Assessment of Health-Related Quality of Life, Medication Adherence, and Prevalence of Depression in Kidney Failure Patients

Muhammad Daoud Butt, Siew Chin Ong, Fatima Butt, Ahsan Sajjad, Muhammad Fawad Rasool, Imran Imran, Tanveer Ahmad, Faleh Alqahtani, Zaheer-Ud-Din Babar

Research output: Contribution to journalArticlepeer-review

Abstract

Background: Kidney failure is a global health problem with a worldwide mean prevalence rate of 13.4%. Kidney failure remains symptomless during most of the early stages until symptoms appear in the advanced stages. Kidney failure is associated with a decrease in health-related quality of life (HRQOL), deterioration in physical and mental health, and an increased risk of cardiovascular morbidity and mortality. This study aimed to evaluate the factors associated with decreased HRQOL and other factors affecting the overall health of patients. Another objective was to measure how medication adherence and depression could affect the overall HRQOL in patients with kidney failure. Methodology: The study used a prospective follow-up mix methodology approach with six-month follow-ups of patients. The participants included in the study population were those with chronic kidney disease grade 4 and kidney failure. Pre-validated and translated questionnaires (Kidney Disease Quality of Life-Short Form, Hamilton Depression Rating Scale Urdu Version, and Morisky Lewis Greens Adherence Scale) and assessment tools were used to collect data. Results: This study recruited 314 patients after an initial assessment based on inclusion criteria. The mean age of the study population was 54.64 ± 15.33 years. There was a 47.6% male and a 52.4% female population. Hypertension and diabetes mellitus remained the most predominant comorbid condition, affecting 64.2% and 74.6% of the population, respectively. The study suggested a significant (p < 0.05) deterioration in the mental health composite score with worsening laboratory variables, particularly hematological and iron studies. Demographic variables significantly impact medication adherence. HRQOL was found to be deteriorating with a significant impact on mental health compared to physical health. Conclusions: Patients on maintenance dialysis for kidney failure have a significant burden of physical and mental symptoms, depression, and low HRQOL. Given the substantial and well-known declines in physical and psychological well-being among kidney failure patients receiving hemodialysis, the findings of this research imply that these areas related to health should receive special attention in the growing and expanding population of kidney failure patients.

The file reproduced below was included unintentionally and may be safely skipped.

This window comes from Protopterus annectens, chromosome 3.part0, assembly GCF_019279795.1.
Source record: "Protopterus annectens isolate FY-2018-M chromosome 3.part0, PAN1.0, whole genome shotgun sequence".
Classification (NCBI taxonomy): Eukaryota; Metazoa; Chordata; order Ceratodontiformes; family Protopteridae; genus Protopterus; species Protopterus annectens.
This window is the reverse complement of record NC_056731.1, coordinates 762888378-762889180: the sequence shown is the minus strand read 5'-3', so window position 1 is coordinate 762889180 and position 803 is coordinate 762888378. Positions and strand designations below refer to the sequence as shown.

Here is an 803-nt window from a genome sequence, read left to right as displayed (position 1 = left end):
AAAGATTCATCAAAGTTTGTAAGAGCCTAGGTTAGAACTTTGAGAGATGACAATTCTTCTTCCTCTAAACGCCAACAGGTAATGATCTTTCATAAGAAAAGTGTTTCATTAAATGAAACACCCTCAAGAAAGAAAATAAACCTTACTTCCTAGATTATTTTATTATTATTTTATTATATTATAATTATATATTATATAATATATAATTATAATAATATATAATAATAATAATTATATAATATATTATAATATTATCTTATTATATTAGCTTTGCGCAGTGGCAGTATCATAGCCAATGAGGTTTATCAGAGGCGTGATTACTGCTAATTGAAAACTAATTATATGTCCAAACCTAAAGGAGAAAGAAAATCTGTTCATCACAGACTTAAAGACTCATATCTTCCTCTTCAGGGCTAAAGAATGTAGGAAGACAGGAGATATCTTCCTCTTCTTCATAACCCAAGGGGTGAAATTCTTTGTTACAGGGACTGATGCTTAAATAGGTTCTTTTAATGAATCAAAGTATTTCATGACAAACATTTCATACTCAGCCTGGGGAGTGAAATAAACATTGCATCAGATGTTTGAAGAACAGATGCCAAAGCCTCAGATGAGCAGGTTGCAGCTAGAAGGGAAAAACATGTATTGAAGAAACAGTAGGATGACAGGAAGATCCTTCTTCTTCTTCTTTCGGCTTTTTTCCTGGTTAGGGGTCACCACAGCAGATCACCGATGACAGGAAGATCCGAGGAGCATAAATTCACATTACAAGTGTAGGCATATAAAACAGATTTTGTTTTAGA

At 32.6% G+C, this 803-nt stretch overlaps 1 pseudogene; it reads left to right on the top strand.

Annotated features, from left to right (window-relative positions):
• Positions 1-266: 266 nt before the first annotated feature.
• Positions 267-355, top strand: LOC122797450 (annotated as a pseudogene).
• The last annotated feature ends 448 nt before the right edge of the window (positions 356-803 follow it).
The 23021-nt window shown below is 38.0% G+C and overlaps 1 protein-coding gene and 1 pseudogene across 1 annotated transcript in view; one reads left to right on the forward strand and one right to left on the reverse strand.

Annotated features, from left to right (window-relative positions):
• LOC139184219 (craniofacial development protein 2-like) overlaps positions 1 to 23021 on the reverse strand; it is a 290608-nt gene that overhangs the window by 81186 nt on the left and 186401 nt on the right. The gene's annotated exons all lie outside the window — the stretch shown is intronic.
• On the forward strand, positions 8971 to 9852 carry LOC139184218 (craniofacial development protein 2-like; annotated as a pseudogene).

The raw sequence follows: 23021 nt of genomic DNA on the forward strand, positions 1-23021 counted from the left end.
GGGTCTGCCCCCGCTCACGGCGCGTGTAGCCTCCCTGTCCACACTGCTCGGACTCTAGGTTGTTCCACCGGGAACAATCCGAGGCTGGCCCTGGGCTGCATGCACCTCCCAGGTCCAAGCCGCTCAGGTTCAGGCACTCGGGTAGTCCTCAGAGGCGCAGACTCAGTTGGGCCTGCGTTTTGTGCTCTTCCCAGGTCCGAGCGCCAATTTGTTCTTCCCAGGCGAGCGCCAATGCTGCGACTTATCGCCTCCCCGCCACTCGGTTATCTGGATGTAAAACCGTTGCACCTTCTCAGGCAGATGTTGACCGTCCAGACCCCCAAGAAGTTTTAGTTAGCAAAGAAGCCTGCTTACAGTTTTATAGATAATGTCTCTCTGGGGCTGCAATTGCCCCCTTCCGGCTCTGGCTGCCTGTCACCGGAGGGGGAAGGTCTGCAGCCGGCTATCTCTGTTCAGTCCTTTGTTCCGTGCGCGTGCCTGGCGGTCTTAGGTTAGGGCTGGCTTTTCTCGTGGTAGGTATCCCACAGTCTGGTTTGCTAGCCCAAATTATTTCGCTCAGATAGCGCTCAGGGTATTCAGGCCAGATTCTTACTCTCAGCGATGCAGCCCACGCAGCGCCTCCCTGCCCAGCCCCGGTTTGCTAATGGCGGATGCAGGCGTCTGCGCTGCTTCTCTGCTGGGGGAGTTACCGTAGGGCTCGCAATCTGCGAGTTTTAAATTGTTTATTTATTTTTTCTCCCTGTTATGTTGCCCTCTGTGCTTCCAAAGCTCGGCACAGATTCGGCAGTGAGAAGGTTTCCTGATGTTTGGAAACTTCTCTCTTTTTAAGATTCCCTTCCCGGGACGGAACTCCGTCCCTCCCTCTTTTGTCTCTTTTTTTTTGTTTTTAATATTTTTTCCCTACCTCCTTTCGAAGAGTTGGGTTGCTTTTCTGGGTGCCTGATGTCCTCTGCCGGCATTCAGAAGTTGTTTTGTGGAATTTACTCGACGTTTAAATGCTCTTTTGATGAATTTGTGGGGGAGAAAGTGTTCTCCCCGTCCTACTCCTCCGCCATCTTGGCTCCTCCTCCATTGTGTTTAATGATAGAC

Original languageEnglish
Article number15266
Number of pages16
JournalInternational Journal of Environmental Research and Public Health
Volume19
Issue number22
DOIs
Publication statusPublished - 18 Nov 2022

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